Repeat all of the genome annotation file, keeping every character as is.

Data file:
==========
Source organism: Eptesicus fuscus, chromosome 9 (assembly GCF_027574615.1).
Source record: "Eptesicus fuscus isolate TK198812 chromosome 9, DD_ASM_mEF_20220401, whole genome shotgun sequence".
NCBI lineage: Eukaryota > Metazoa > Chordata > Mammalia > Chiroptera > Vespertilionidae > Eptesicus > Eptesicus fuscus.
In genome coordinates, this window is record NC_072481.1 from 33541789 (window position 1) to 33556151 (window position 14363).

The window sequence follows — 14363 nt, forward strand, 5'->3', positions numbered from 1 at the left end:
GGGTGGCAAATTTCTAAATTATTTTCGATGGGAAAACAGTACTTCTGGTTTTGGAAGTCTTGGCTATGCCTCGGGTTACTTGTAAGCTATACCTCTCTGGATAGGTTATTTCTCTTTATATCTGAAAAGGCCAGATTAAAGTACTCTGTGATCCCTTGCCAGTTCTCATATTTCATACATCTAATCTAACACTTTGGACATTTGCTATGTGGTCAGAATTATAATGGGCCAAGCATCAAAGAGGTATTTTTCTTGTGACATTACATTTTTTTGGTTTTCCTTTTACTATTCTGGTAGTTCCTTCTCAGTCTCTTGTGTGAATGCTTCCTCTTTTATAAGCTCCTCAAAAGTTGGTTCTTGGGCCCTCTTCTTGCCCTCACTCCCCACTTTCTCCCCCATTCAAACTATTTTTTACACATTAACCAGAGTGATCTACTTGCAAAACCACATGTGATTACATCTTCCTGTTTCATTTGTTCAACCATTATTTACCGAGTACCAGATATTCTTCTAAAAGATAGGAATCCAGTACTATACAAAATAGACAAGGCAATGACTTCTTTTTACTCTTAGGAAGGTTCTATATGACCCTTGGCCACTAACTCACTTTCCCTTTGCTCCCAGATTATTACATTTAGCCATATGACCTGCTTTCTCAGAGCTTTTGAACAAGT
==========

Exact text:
Source organism: Eptesicus fuscus, chromosome 9 (assembly GCF_027574615.1).
Source record: "Eptesicus fuscus isolate TK198812 chromosome 9, DD_ASM_mEF_20220401, whole genome shotgun sequence".
NCBI lineage: Eukaryota > Metazoa > Chordata > Mammalia > Chiroptera > Vespertilionidae > Eptesicus > Eptesicus fuscus.
In genome coordinates, this window is record NC_072481.1 from 33541789 (window position 1) to 33556151 (window position 14363).

The window sequence follows — 14363 nt, forward strand, 5'->3', positions numbered from 1 at the left end:
GGGTGGCAAATTTCTAAATTATTTTCGATGGGAAAACAGTACTTCTGGTTTTGGAAGTCTTGGCTATGCCTCGGGTTACTTGTAAGCTATACCTCTCTGGATAGGTTATTTCTCTTTATATCTGAAAAGGCCAGATTAAAGTACTCTGTGATCCCTTGCCAGTTCTCATATTTCATACATCTAATCTAACACTTTGGACATTTGCTATGTGGTCAGAATTATAATGGGCCAAGCATCAAAGAGGTATTTTTCTTGTGACATTACATTTTTTTGGTTTTCCTTTTACTATTCTGGTAGTTCCTTCTCAGTCTCTTGTGTGAATGCTTCCTCTTTTATAAGCTCCTCAAAAGTTGGTTCTTGGGCCCTCTTCTTGCCCTCACTCCCCACTTTCTCCCCCATTCAAACTATTTTTTACACATTAACCAGAGTGATCTACTTGCAAAACCACATGTGATTACATCTTCCTGTTTCATTTGTTCAACCATTATTTACCGAGTACCAGATATTCTTCTAAAAGATAGGAATCCAGTACTATACAAAATAGACAAGGCAATGACTTCTTTTTACTCTTAGGAAGGTTCTATATGACCCTTGGCCACTAACTCACTTTCCCTTTGCTCCCAGATTATTACATTTAGCCATATGACCTGCTTTCTCAGAGCTTTTGAACAAGT